Unprecedented demands on the global supply chain over the last few years have led to shipping delays and widespread headaches, but also to creative solutions and collaboration. Attendees at NAIOP’s I.CON East: The Industrial Conference in Jersey City, New Jersey, this week viewed supply chain solutions in action during a waterside tour of the Port of New York and New Jersey.
The Port of New York and New Jersey is the largest port on the East Coast and third largest in the U.S., with six marine terminals, 3,000 acres of waterfront property and port-wide intermodal rail facilities. The port provides access to 46.3 million consumers within a four-hour drive. In addition, the port has one billion square feet of warehouse and distribution space within 50 miles. It handled 7.5 million TEUs (twenty-foot equivalent unit, a unit of measurement used to determine cargo capacity for container ships and terminals) in 2020.
The port authority was deemed an “essential business” when the COVID-19 pandemic began and that helped in keeping traffic flowing through the port. The pandemic drove a sharp increase in consumer demand for goods. To keep up, retailers have shifted from “just-in-time” to “just-in-case” inventory strategies.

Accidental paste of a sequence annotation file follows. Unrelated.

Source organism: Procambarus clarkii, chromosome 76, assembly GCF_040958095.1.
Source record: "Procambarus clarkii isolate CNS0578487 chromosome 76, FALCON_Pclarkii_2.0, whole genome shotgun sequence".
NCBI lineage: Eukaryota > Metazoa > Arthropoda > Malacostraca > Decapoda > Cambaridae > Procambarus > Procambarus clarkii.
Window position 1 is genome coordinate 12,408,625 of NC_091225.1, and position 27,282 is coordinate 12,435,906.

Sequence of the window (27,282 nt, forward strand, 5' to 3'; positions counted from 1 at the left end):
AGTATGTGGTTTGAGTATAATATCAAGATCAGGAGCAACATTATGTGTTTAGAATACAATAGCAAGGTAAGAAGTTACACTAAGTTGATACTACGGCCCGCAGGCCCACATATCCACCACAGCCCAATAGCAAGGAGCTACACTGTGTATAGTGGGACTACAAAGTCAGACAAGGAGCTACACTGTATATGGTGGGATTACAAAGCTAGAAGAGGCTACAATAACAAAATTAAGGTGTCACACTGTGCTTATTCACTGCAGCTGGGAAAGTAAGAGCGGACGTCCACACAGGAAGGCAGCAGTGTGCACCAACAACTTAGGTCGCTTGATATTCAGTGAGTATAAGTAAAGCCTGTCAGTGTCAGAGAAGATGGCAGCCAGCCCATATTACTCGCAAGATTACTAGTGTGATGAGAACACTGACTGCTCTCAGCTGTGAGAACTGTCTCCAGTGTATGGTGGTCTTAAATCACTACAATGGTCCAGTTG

The Port of New York and New Jersey handles much more than shipping containers. There are three auto processors, two cruise terminals, and various bulk and breakbulk cargo including scrap metal, Belgian block, edible oils, orange juice and cement.
A typical container ship passing through the port measures 14,000 TEUs – close to the length of four football fields. Previously, the standard “workhorse” container ship at the port measured 8,000 TEUs.
The tour passed under the Bayonne Bridge, once the world’s largest steel arch bridge. When the bridge was raised to accommodate larger post-Panamax ships, a new roadway was built 64 feet above the bridge’s existing roadway to allow traffic to continue flowing across the bridge during construction.
Unfortunately, congestion continues in ports across the country; some ships are choosing to spend an extra week on the water to dock in New York and New Jersey rather than wait in lengthy port traffic to unload on the West Coast. Companies calculate that the extra wait time still saves them time in getting their cargo to consumers in the middle of the U.S. compared to waiting at the backlogged West Coast ports.
Marie Ruff is Communications Senior Manager at NAIOP.